Rosi Penner Kaufman, Music Ministries Director at Rainbow, will preach this coming Sunday on the theme of Mennonites and music. She has much wisdom and experience to offer us on this subject. Here are links to just a few of her written reflections on this subject:
To further prime the pump for Sunday, I share this reflection on Mennonites and music by Melissa Florer Bixler, Pastor of Raleigh Mennonite Church:
…If there is one thing I know about Mennonites, it is that we sing. We sing in Spanish and Swati and, yes, in low German. We sing on school buses and around camp fires, in refugee camps and at protests. Mennonites sing in four-part harmony, to the rhythm of the djembe, with guitars and organs, a cappella and to the sweet sound of the Flutes of the Spirit.
Gathered here we are a body, a body that sings.
Singing is one way to understand this life, this particular life of faith that flows out of Anabaptism, the faith we are working out within this context of the body of the Mennonite church here in Raleigh.
What I love about singing is that everyone’s voice matters. There is no one without a gift, even if that gift happens to be in the area of sound equipment rather than the singing itself. When we sing, we need each other’s voices. We listen to the voices around us. We adjust our sound – not too loud, not to soft. We are best when our voices blend, all together, when all the parts are covered, when no voice is left out.Singing is a way to think about how we do church together, our Mennonite way of being the church. We all bring something to this congregation. What we say here is that no one is without a gift and that no gift is more important than another. To make the song work, to make it worship, we need everyone – me no less than you.
That’s something we learned from the very first Mennonites. Our church was birthed out of a conviction that it wasn’t just the bishop or the pope or even the priest who interceded between the people and God…We all bring something to the body. We all have a voice to lend to the choir. And without all the voices we are incomplete. We need you, not just to show up on Sunday but to preach and teach, to serve the bread and cup and to nurture, to care and prophesy.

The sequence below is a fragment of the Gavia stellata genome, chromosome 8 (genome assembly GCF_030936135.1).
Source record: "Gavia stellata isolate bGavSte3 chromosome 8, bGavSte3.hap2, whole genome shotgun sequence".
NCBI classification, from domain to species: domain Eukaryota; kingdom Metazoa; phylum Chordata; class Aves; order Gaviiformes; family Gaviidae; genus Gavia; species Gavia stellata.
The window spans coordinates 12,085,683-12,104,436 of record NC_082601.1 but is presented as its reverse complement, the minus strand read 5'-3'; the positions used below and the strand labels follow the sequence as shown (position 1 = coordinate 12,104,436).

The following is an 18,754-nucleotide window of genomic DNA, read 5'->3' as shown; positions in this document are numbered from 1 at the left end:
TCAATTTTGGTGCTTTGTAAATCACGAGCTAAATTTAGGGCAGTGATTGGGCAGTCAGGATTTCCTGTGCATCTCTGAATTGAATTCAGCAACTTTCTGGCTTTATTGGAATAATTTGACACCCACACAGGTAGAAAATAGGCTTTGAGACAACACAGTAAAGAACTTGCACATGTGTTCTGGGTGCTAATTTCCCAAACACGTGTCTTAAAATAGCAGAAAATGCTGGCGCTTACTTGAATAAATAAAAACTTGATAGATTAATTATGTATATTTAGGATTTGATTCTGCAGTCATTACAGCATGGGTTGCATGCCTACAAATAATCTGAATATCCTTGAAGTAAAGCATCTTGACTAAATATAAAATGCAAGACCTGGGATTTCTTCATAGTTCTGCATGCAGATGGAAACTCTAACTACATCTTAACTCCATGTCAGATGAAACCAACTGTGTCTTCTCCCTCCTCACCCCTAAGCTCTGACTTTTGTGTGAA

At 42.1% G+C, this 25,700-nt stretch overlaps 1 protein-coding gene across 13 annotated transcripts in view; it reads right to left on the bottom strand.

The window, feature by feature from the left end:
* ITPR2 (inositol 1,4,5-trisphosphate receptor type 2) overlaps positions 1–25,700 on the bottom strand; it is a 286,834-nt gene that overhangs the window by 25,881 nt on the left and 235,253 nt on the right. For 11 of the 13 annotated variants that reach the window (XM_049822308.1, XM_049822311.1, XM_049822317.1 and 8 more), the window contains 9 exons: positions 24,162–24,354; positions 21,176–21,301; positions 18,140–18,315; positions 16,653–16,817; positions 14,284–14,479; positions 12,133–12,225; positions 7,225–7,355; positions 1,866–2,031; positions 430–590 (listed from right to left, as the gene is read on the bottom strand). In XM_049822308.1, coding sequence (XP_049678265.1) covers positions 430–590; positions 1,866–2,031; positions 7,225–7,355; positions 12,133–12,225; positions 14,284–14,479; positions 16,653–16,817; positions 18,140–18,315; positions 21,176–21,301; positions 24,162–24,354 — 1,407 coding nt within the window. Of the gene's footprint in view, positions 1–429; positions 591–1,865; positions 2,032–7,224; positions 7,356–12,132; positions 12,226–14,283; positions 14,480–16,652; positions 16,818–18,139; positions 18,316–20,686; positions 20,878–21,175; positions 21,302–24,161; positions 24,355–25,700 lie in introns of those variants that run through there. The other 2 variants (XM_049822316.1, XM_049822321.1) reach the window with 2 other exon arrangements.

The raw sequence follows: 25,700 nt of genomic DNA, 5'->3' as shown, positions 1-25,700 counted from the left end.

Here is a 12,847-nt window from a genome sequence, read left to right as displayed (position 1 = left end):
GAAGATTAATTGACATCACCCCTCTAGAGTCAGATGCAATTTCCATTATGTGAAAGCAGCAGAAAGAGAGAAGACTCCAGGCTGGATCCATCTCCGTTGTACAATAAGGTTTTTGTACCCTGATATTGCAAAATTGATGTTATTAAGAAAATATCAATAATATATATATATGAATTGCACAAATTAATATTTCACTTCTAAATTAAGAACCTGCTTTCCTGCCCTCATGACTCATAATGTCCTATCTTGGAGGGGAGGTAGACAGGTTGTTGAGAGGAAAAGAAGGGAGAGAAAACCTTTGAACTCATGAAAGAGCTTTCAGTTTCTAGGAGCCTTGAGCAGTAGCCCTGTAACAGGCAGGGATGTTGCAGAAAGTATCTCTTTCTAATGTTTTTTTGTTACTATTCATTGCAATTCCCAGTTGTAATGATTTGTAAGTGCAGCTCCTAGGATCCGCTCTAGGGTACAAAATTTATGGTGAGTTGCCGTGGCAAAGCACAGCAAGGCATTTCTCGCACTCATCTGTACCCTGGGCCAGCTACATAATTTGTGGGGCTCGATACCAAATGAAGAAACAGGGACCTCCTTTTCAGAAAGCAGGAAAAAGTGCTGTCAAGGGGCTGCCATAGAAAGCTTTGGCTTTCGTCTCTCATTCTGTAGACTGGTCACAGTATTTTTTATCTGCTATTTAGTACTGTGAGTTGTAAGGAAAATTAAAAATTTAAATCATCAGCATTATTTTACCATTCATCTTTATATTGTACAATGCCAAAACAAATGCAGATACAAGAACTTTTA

What we also find when we sing is that our song is not a possession, something we can tie down. Communal singing is a gift, one that we simultaneously give and receive. We don’t have control over it. We get to be a part of it, to participate in it, the gift of it, of figuring things out together.
Being Mennonite is like that, too. Coming into this faith is something that happens to us, and is always happening to us. Being Mennonite is not something rooted in birth or cultural traditions. It’s a disposition of patience, a slow coming into the life of a community, being vulnerable to one another’s voices, of learning how to receive the gift of another.
…There are many times when I’ve secretly seated myself behind the strongest alto I can find so that I can get through a difficult harmony in a complicated hymn. And when we sing songs that are new to me, songs you have brought, I need you to teach them to me. We hear each other’s stories, learn each other’s songs, and we’re open to having ourselves be changed in the process. We come both offering and receiving, recognizing that being incorporated into the life of the church means simultaneously taking up practices that may have been foreign to us, but also bringing what has formed our faith over time.